While Delta Air Lines first selected FWI to replace a legacy digital signage platform in 2013, the company’s use of digital signage continues to evolve. Today, Delta uses FWI’s platform to power over 37 applications across 950+ endpoints. The latest application deployed in 2019 integrates customer-facing technology to solve common workplace challenges.
Delta Air Lines, based in Atlanta, Georgia is home to over 8,500 employees. The corporate campus is spread across 10 buildings, all adjacent to Atlanta’s Hartsfield-Jackson Airport. Delta’s IT department is 4,000 people strong with 2,250 Atlanta based employees, occupying 9 different floors in 4 different buildings. The main IT floor is comprised of 1,040 cubes and offices, yet that floor has approximately 1,400 employees. Adding to this workstation shortage are 900 Minneapolis- based employees who frequently travel to Atlanta for meetings and work assignments. All of them need a place to sit. To solve this challenge, IT implemented a generous work from home policy allowing employees to work remotely 2 days a week. While this helped with overcrowding to an extent, management quickly realized that in order to continue onboarding new employees and provide everyone a workspace, a more targeted approach was needed.
To solve the problem, the floor was divided into neighborhoods that aligned with the employee’s leaders. Then, within each neighborhood, hotel cubes were designated for employees who didn’t have an assigned seat. Initially, cubes were first come, first served. However, two problems quickly surfaced. One; employees tried to claim specific cubes as theirs. And secondly; nobody could find the people they needed to. Conflicts and confusion arose from people trying to find a place to work or trying to locate a coworker. And those issues distracted from productivity. An additional, intuitive solution was necessary.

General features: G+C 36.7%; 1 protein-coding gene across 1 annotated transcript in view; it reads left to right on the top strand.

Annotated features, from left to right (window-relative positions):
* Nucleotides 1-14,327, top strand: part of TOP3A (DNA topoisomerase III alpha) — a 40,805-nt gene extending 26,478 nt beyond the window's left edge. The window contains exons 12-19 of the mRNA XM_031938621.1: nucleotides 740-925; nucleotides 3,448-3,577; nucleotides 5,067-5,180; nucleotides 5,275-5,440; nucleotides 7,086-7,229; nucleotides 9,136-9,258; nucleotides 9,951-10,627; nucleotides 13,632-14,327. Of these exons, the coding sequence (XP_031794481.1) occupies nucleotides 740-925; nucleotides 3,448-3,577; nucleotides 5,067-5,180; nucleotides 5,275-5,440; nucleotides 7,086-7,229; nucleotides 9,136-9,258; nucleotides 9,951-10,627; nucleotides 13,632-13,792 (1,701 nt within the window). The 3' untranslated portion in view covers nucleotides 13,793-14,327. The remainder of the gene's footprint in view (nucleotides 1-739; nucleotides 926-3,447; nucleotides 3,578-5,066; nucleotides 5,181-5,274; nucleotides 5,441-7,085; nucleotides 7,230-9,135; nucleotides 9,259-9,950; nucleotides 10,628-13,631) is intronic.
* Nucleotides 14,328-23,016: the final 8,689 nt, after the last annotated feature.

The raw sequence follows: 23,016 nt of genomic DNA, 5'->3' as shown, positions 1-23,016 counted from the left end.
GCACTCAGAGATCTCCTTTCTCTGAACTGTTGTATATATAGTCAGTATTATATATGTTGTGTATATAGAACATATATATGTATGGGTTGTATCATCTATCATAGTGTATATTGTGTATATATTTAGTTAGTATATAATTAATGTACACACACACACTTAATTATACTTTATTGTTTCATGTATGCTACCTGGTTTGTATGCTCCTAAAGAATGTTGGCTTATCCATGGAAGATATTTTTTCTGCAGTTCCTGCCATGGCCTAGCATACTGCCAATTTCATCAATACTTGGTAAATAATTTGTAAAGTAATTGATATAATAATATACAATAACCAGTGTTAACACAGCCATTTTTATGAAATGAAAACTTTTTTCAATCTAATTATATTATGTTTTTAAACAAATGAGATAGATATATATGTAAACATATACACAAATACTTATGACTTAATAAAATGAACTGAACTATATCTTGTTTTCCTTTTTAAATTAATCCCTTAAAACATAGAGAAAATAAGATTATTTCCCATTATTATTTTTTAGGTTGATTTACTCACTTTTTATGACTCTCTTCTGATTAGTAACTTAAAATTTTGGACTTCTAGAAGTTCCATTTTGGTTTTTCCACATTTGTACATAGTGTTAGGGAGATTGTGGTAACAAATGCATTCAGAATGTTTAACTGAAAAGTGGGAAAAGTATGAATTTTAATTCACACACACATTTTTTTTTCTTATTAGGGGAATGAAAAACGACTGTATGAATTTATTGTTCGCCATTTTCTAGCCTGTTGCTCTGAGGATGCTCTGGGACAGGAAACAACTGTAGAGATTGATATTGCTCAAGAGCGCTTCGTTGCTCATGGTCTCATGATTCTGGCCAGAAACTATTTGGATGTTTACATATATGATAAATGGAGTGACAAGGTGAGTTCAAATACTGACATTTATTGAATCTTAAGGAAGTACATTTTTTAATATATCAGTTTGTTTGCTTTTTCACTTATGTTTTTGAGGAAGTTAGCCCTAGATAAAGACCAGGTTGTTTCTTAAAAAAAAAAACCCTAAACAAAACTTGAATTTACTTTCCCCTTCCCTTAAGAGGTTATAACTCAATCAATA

Delta turned to FWI to develop a solution that would provide wayfinding and reservation functions for employees needing hotel cubes. The Delta project team partnered with NEC to integrate their facial recognition technology into the wayfinding application. As Delta had already created the world’s first biometric terminal for its customers—and the solution was highly successful—Delta IT wanted to repurpose the concept. The idea immediately resonated with Delta’s leadership. Delta IT wrote a middleware component prior to launching NEC’s facial recognition service, which ran continuously in the background. From there, FWI invoked a request to NEC’s service through the sign build, which captured an image and compared it to Delta’s ID Badge images. Then, the solution determined whether the individual was included in the active directory and compared it to Sharepoint, which would check if they already had a cube assignment or if they were free to book a cube.
Delta deployed the solution to four strategic locations on the floor near the main ingress points. The solution quickly proved itself successful by creating a central source of truth regarding which cubes were reserved and who had reserved them. By removing ambiguity from the hoteling process, employees were free to focus on work instead of stressing about where to sit. And within only two weeks of launch, the majority of employees chose to use the biometrics option over manually inputting their ID. With the rapid adoption of the technology by the IT team, initial results are positive. In addition to the 2:1 ratio of employees who prefer using the biometric face recognition, the kiosk has been used 59 times to book hotel cubes and 30 times to book conference rooms over a one-month test period. And the wayfinding aspect of the solution receives an average of 204 interactions per month.